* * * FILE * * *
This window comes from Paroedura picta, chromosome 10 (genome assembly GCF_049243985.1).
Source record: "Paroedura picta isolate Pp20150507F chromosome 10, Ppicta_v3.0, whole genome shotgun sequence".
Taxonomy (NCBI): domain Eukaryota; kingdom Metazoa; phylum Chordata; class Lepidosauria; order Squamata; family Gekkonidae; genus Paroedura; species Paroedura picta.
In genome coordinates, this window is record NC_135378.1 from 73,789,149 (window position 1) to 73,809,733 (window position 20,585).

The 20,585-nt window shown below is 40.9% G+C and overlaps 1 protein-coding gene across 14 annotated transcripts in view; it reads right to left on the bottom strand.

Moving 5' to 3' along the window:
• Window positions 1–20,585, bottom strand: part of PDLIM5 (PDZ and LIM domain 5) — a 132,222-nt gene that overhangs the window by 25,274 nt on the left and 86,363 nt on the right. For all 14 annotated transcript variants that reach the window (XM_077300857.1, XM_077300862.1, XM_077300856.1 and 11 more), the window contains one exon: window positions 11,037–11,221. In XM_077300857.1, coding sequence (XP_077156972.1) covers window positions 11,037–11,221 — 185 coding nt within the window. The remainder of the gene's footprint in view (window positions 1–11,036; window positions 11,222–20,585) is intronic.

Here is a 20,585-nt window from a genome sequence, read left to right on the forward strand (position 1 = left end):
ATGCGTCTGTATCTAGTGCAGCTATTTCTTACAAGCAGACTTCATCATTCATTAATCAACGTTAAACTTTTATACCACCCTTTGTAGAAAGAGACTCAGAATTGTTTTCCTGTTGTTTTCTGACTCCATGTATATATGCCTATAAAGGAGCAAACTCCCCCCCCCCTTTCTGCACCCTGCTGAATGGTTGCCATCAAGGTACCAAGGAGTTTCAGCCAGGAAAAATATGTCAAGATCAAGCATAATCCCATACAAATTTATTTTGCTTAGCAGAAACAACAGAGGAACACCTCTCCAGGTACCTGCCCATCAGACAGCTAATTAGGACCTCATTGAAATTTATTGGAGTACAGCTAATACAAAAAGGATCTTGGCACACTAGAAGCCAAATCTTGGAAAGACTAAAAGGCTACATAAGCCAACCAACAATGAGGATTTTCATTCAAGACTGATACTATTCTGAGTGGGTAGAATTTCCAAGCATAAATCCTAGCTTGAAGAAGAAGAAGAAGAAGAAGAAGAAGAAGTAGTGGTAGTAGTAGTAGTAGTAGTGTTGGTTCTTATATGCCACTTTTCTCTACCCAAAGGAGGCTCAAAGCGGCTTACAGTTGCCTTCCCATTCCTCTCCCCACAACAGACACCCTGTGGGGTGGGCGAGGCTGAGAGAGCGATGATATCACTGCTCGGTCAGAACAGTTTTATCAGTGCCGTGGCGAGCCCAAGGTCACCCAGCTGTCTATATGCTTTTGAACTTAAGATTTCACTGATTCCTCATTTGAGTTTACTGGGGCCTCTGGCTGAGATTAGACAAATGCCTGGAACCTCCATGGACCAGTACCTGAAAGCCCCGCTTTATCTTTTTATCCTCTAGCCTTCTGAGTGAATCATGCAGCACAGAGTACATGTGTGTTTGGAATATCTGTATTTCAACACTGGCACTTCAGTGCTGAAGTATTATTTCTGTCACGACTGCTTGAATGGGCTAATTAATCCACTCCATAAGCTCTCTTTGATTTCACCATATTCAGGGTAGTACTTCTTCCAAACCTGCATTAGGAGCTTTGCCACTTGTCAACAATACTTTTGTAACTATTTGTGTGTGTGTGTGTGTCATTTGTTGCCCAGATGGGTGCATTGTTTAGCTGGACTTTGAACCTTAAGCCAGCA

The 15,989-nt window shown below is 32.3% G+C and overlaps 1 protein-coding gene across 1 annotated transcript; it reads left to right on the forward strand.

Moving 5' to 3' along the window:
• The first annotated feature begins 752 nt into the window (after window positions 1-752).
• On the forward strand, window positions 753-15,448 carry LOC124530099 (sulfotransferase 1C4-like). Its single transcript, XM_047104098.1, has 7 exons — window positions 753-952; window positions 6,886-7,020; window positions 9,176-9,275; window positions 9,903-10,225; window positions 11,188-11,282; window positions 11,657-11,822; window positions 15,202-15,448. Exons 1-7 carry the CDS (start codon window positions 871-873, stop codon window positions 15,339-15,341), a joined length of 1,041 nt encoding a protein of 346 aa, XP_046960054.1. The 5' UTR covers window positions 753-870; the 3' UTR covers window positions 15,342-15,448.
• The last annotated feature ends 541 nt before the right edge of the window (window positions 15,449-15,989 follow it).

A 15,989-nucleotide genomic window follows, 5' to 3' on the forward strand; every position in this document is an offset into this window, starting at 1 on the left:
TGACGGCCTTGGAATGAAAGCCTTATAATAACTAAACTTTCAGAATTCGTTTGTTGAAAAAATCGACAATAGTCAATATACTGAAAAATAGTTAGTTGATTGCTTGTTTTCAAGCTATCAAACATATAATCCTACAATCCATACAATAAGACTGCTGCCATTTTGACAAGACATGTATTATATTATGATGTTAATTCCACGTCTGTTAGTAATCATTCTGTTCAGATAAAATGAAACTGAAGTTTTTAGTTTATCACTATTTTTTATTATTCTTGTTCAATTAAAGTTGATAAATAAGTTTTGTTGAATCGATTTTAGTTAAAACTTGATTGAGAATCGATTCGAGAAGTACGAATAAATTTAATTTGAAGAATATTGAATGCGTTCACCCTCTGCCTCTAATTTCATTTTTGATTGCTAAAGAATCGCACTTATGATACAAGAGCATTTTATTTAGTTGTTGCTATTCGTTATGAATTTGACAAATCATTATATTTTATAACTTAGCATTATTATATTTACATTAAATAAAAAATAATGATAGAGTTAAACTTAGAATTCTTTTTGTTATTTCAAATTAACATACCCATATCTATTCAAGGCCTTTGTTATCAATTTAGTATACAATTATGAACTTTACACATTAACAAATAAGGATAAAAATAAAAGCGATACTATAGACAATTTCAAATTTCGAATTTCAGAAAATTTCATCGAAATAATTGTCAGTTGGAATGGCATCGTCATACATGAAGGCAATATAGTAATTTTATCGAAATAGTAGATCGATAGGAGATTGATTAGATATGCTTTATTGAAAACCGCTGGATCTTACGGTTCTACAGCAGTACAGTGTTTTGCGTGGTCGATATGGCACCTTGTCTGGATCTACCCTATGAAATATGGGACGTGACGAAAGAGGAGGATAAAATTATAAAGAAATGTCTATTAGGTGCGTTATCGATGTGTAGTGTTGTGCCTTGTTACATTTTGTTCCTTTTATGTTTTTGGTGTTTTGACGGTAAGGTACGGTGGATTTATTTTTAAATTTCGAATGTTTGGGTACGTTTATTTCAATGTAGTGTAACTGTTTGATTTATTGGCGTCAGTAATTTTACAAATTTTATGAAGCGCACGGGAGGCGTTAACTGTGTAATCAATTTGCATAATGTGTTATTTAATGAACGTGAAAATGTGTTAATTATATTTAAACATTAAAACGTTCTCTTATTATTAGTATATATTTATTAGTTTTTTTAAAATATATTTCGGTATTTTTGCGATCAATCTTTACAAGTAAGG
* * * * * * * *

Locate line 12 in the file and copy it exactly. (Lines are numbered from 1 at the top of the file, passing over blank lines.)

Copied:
• The first annotated feature begins 752 nt into the window (after window positions 1-752).